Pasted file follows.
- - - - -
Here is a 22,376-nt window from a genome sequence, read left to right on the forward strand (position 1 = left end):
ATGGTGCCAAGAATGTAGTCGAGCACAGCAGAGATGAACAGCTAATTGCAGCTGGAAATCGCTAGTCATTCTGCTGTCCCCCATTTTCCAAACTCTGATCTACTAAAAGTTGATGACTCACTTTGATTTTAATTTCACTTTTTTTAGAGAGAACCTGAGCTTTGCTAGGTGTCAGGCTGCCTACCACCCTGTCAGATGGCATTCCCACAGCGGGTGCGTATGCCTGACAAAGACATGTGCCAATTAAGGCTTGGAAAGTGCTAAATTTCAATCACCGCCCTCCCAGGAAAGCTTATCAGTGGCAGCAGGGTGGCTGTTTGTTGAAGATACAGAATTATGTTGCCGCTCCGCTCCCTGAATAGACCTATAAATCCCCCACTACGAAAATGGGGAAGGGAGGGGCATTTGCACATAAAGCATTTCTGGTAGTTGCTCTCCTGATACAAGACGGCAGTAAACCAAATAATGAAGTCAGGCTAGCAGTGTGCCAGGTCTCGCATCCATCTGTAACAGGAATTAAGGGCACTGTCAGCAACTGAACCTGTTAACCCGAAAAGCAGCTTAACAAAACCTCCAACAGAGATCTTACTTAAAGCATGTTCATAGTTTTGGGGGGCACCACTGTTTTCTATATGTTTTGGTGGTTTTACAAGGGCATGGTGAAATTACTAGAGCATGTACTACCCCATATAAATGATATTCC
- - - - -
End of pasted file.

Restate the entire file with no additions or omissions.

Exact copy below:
Here is a 22,376-nt window from a genome sequence, read left to right on the forward strand (position 1 = left end):
ATGGTGCCAAGAATGTAGTCGAGCACAGCAGAGATGAACAGCTAATTGCAGCTGGAAATCGCTAGTCATTCTGCTGTCCCCCATTTTCCAAACTCTGATCTACTAAAAGTTGATGACTCACTTTGATTTTAATTTCACTTTTTTTAGAGAGAACCTGAGCTTTGCTAGGTGTCAGGCTGCCTACCACCCTGTCAGATGGCATTCCCACAGCGGGTGCGTATGCCTGACAAAGACATGTGCCAATTAAGGCTTGGAAAGTGCTAAATTTCAATCACCGCCCTCCCAGGAAAGCTTATCAGTGGCAGCAGGGTGGCTGTTTGTTGAAGATACAGAATTATGTTGCCGCTCCGCTCCCTGAATAGACCTATAAATCCCCCACTACGAAAATGGGGAAGGGAGGGGCATTTGCACATAAAGCATTTCTGGTAGTTGCTCTCCTGATACAAGACGGCAGTAAACCAAATAATGAAGTCAGGCTAGCAGTGTGCCAGGTCTCGCATCCATCTGTAACAGGAATTAAGGGCACTGTCAGCAACTGAACCTGTTAACCCGAAAAGCAGCTTAACAAAACCTCCAACAGAGATCTTACTTAAAGCATGTTCATAGTTTTGGGGGGCACCACTGTTTTCTATATGTTTTGGTGGTTTTACAAGGGCATGGTGAAATTACTAGAGCATGTACTACCCCATATAAATGATATTCC